Research can be a lot like detective work. Finding background information on a potential story can be done a lot of different ways. Your tactics will probably be determined by the subject matter.
For example, if you're looking for background info on the latest state education legislation you could go to the source and start by visiting the Florida House of Representatives' and Florida Senate's websites to identify the sponsoring legislators and/or committee of origin. However, the history of education legislation might not be found entirely on the web. You may need to search for books or in the Libraries' databases to get the big picture.
Following the trails of other journalists can often lead to new sources of information and help you break a new story. The path you take from start to finish will vary wildly from day to day, but we've listed a few standard strategies and tools on this page.
Try these online databases to find full-text newspaper articles. Remember to choose FULL TEXT, if available.
Most newspapers have an online presence where one can access some of the paper's content, but there are a few problems with relying on them for your research needs:
To access complete newspapers on the web you'll need to use the Libraries' databases. Instructions on accessing them is below.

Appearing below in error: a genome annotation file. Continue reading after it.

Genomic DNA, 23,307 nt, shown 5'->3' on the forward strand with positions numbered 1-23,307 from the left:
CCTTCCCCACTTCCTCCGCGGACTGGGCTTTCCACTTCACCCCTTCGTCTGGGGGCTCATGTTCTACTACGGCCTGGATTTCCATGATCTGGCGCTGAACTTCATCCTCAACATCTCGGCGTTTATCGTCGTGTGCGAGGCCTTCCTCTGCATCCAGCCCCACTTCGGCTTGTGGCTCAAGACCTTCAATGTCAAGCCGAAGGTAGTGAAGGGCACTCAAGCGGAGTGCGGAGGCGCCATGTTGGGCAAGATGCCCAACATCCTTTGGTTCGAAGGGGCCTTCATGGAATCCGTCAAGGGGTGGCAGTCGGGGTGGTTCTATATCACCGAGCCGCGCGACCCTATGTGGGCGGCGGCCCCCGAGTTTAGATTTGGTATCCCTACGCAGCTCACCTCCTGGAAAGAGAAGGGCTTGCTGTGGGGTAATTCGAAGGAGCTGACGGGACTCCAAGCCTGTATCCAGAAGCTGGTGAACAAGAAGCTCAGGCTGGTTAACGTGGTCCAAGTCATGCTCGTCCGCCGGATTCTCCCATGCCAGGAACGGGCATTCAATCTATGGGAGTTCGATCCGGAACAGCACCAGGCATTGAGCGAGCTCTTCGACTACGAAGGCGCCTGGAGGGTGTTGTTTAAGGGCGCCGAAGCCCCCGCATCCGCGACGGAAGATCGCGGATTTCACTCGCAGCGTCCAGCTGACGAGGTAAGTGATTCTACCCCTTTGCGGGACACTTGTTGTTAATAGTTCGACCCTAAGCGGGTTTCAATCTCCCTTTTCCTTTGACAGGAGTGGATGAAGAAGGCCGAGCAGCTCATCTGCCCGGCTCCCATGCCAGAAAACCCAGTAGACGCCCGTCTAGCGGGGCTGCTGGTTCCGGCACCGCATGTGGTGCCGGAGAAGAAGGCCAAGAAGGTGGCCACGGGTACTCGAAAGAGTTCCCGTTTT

To log in to the databases, you will use the same Rivermail e-mail address and password you set up to log into MyPioneerPortal. First-time users of MyPioneerPortal can create their password by following the instructions you receive in your activation email. To reset your password, select "Need help signing in." The librarians cannot reset MyPioneerPortal passwords, if you need additional assistance visit the tutorial on MyPioneerPortal.
Databases contain online versions of newspapers, magazines, journals, encyclopedias, dictionaries, and book chapters. Since you access databases online, many people think they are websites. They are NOT websites. You must log in to gain access to databases because they are proprietary resources leased for use by IRSC students and employees.
When searching databases, you can be more specific with your keywords for a more precise list of results. You can search within the title, abstract, or full text of the item. The hardest part of searching databases is knowing which one to choose. The IRSC list of databases offers brief information about each resource. You can also view the databases recommended by subject to help you more easily select appropriate databases.